workmanlike splattergorium of wanton, perverted excess and is a success.
Yet, it’s also because of that as well that this remake
simultaneously feels numbing, superficial, vacant, and monosyllabically
new retooled story follows the original '82 incarnation fairly well in
terms of large narrative arcs, but it nonetheless feels like a
dime-a-dozen revenge picture with undisciplined focus and half-baked
ideas. As I have already
relayed, the film is an origin story beginning with the adventurer’s
birth and then flash-forwards several years to a winter-ravished Cimmerian
village where Conan (Leo Howard) learns the ways of battle from his father
(one of the amusing pleasures of Pearlman here is not only his
caveman-like bravado, but also in the audience trying to decipher where
his beard and hair ends and his outfit begins).
After showcasing his worth in an extreme test of strength, resolve,
and skill alongside his fellow warrior-wannabes (in a particularly gory,
but effectively staged, scene), young Conan returns to see that his father
and people have been overtaken by an evil and despotic warlord named
Khalar Zym (Stephen Lang, whom after AVATAR
and now this clearly reveals that his contract specifically indicates that
he must play heavily scarred villains in all his movies).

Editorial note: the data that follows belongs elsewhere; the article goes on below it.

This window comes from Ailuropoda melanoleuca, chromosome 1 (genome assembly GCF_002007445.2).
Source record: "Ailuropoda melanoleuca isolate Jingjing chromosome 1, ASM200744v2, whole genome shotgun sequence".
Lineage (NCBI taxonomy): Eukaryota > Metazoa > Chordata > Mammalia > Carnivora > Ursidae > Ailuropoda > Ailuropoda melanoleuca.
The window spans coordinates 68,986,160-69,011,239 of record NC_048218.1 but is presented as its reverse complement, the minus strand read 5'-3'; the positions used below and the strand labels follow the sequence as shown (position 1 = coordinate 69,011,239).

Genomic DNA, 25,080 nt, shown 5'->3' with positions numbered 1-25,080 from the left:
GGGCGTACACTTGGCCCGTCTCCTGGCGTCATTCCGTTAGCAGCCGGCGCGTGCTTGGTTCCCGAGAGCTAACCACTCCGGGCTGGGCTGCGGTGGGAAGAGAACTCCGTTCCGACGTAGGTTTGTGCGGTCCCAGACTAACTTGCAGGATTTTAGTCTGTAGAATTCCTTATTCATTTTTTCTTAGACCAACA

and his army are looking for pieces of an artifact that will
make him all powerful and, once they find one of the pieces in the
village, they wipe out everyone, Corin included, with the exception of the
spared Conan. 15
years go by and Conan (GAME OF THRONE’s Jason Momoa) is now a
fully-fledged killing machine that will stop at nothing to seek vengeance
on Zym. The villain, at
the same time, is looking for, you guessed it, a pure blooded female monk
that he needs to sacrifice in order to use the artifact to fulfill his
ultimate end game. The monk in question (the fetching Rachel Nichols, in a
nothing female damsel/warrior princess role) does hook up with Conan
– in more ways than one – and the two realize that they will have to
begrudgingly work together to rid Cimmeria of Zym for good.
Hawaiian-born, Iowan-raised (that’s one hell of a combination!) Momoa has
the incalculably thankless and difficult task of re-claiming a character that
Schwarzenegger before him championed as one of the defining action
movie heroes of the 1980’s. Nothing
will perhaps erase the memory of Auh-nald in Milius’ fiercely
militaristic version of the character, but I will say this for Momoa: he
looks even closer to many of Frank Frazetta’s mythic paintings of Conan
than even Schwarzenegger and, in terms of persuasively emoting, Momoa is a